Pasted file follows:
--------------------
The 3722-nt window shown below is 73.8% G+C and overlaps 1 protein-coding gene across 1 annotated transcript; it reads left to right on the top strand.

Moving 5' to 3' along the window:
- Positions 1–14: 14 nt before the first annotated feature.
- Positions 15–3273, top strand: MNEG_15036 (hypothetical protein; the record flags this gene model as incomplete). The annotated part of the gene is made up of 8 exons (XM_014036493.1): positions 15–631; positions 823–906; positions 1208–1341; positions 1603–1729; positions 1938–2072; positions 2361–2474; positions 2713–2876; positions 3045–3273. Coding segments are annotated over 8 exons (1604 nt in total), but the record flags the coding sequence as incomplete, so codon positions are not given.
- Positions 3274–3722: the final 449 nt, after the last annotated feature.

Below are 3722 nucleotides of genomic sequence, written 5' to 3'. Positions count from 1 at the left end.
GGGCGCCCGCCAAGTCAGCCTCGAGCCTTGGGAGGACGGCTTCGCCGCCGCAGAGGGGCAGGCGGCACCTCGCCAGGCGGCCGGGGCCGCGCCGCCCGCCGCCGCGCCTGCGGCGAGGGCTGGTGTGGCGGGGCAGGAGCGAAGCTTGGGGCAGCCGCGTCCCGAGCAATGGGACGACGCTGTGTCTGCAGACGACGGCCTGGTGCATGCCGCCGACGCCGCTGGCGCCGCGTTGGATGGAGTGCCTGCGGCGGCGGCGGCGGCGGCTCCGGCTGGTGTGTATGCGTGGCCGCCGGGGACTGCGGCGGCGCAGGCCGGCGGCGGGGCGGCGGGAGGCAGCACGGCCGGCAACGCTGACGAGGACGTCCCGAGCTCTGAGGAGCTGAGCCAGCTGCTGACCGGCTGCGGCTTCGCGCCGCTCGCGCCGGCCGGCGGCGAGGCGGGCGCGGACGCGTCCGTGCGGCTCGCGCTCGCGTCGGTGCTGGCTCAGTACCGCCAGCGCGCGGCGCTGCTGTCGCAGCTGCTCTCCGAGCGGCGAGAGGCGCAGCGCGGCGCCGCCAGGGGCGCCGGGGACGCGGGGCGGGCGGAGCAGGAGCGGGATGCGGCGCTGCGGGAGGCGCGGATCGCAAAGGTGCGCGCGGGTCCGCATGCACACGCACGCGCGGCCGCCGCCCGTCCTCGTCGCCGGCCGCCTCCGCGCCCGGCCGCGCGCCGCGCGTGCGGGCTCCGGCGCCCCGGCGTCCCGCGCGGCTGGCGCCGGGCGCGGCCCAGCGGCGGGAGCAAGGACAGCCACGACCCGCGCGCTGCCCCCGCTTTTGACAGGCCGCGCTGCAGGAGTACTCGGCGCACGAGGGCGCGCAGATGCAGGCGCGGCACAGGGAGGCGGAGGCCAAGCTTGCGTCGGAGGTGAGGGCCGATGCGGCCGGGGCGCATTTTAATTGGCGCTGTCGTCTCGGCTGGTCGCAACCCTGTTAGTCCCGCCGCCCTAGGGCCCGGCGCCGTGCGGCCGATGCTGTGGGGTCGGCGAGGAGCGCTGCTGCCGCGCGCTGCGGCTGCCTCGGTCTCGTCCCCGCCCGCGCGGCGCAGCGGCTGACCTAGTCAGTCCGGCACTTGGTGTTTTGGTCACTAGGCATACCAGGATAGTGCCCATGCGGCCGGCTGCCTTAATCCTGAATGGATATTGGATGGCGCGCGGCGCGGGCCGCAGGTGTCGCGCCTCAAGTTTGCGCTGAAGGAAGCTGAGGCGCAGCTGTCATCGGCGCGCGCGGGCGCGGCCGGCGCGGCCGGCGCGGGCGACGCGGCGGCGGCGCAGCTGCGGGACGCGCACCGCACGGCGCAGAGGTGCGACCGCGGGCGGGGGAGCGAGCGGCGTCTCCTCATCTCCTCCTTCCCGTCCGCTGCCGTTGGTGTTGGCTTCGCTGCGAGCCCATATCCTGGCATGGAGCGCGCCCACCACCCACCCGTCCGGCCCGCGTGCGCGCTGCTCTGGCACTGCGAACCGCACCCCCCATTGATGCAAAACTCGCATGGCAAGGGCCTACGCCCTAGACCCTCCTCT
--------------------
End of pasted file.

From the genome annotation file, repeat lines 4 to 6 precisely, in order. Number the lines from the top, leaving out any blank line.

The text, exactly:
- Positions 15–3273, top strand: MNEG_15036 (hypothetical protein; the record flags this gene model as incomplete). The annotated part of the gene is made up of 8 exons (XM_014036493.1): positions 15–631; positions 823–906; positions 1208–1341; positions 1603–1729; positions 1938–2072; positions 2361–2474; positions 2713–2876; positions 3045–3273. Coding segments are annotated over 8 exons (1604 nt in total), but the record flags the coding sequence as incomplete, so codon positions are not given.
- Positions 3274–3722: the final 449 nt, after the last annotated feature.

Below are 3722 nucleotides of genomic sequence, written 5' to 3'. Positions count from 1 at the left end.